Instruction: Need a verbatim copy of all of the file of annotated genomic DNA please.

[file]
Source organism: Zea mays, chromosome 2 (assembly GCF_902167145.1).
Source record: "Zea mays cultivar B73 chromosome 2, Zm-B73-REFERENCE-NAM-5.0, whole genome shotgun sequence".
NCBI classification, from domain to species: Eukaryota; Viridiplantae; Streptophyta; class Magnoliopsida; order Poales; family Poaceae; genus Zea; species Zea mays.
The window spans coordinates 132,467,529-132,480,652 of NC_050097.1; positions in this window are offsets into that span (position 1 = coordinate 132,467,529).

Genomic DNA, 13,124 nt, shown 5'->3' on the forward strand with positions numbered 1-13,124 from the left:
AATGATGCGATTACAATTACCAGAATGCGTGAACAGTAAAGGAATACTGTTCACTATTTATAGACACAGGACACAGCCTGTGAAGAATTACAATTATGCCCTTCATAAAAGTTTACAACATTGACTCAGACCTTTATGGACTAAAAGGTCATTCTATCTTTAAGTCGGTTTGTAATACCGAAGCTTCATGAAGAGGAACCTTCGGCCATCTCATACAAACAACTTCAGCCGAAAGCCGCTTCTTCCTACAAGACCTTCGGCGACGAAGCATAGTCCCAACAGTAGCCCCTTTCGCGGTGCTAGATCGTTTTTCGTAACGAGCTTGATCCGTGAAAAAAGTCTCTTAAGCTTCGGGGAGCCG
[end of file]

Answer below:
Source organism: Zea mays, chromosome 2 (assembly GCF_902167145.1).
Source record: "Zea mays cultivar B73 chromosome 2, Zm-B73-REFERENCE-NAM-5.0, whole genome shotgun sequence".
NCBI classification, from domain to species: Eukaryota; Viridiplantae; Streptophyta; class Magnoliopsida; order Poales; family Poaceae; genus Zea; species Zea mays.
The window spans coordinates 132,467,529-132,480,652 of NC_050097.1; positions in this window are offsets into that span (position 1 = coordinate 132,467,529).

Genomic DNA, 13,124 nt, shown 5'->3' on the forward strand with positions numbered 1-13,124 from the left:
AATGATGCGATTACAATTACCAGAATGCGTGAACAGTAAAGGAATACTGTTCACTATTTATAGACACAGGACACAGCCTGTGAAGAATTACAATTATGCCCTTCATAAAAGTTTACAACATTGACTCAGACCTTTATGGACTAAAAGGTCATTCTATCTTTAAGTCGGTTTGTAATACCGAAGCTTCATGAAGAGGAACCTTCGGCCATCTCATACAAACAACTTCAGCCGAAAGCCGCTTCTTCCTACAAGACCTTCGGCGACGAAGCATAGTCCCAACAGTAGCCCCTTTCGCGGTGCTAGATCGTTTTTCGTAACGAGCTTGATCCGTGAAAAAAGTCTCTTAAGCTTCGGGGAGCCG